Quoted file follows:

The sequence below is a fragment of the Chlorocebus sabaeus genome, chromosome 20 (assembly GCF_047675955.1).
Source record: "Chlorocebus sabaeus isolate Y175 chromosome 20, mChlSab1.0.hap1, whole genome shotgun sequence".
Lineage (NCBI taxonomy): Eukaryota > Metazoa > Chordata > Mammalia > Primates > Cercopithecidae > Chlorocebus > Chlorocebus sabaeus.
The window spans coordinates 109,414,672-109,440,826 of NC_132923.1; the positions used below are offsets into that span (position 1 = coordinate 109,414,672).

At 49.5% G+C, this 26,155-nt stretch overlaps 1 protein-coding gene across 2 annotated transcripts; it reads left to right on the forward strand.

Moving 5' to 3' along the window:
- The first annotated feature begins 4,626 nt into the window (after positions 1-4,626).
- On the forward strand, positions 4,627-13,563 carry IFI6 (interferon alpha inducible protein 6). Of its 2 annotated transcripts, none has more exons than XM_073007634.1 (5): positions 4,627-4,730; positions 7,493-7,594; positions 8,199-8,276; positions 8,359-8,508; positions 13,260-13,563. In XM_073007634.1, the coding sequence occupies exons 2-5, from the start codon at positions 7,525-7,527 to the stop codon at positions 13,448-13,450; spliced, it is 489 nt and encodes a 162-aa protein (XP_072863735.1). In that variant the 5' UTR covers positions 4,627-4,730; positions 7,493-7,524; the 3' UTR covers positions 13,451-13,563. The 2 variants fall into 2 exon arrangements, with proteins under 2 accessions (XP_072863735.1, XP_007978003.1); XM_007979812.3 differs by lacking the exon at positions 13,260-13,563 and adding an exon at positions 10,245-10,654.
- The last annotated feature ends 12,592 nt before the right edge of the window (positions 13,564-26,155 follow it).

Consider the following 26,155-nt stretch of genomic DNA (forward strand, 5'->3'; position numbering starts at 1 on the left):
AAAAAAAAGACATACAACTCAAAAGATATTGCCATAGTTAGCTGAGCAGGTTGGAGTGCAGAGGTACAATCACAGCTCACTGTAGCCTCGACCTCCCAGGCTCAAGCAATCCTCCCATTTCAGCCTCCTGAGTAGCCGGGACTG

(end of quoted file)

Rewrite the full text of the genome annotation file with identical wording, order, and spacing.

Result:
The sequence below is a fragment of the Chlorocebus sabaeus genome, chromosome 20 (assembly GCF_047675955.1).
Source record: "Chlorocebus sabaeus isolate Y175 chromosome 20, mChlSab1.0.hap1, whole genome shotgun sequence".
Lineage (NCBI taxonomy): Eukaryota > Metazoa > Chordata > Mammalia > Primates > Cercopithecidae > Chlorocebus > Chlorocebus sabaeus.
The window spans coordinates 109,414,672-109,440,826 of NC_132923.1; the positions used below are offsets into that span (position 1 = coordinate 109,414,672).

At 49.5% G+C, this 26,155-nt stretch overlaps 1 protein-coding gene across 2 annotated transcripts; it reads left to right on the forward strand.

Moving 5' to 3' along the window:
- The first annotated feature begins 4,626 nt into the window (after positions 1-4,626).
- On the forward strand, positions 4,627-13,563 carry IFI6 (interferon alpha inducible protein 6). Of its 2 annotated transcripts, none has more exons than XM_073007634.1 (5): positions 4,627-4,730; positions 7,493-7,594; positions 8,199-8,276; positions 8,359-8,508; positions 13,260-13,563. In XM_073007634.1, the coding sequence occupies exons 2-5, from the start codon at positions 7,525-7,527 to the stop codon at positions 13,448-13,450; spliced, it is 489 nt and encodes a 162-aa protein (XP_072863735.1). In that variant the 5' UTR covers positions 4,627-4,730; positions 7,493-7,524; the 3' UTR covers positions 13,451-13,563. The 2 variants fall into 2 exon arrangements, with proteins under 2 accessions (XP_072863735.1, XP_007978003.1); XM_007979812.3 differs by lacking the exon at positions 13,260-13,563 and adding an exon at positions 10,245-10,654.
- The last annotated feature ends 12,592 nt before the right edge of the window (positions 13,564-26,155 follow it).

Consider the following 26,155-nt stretch of genomic DNA (forward strand, 5'->3'; position numbering starts at 1 on the left):
AAAAAAAAGACATACAACTCAAAAGATATTGCCATAGTTAGCTGAGCAGGTTGGAGTGCAGAGGTACAATCACAGCTCACTGTAGCCTCGACCTCCCAGGCTCAAGCAATCCTCCCATTTCAGCCTCCTGAGTAGCCGGGACTG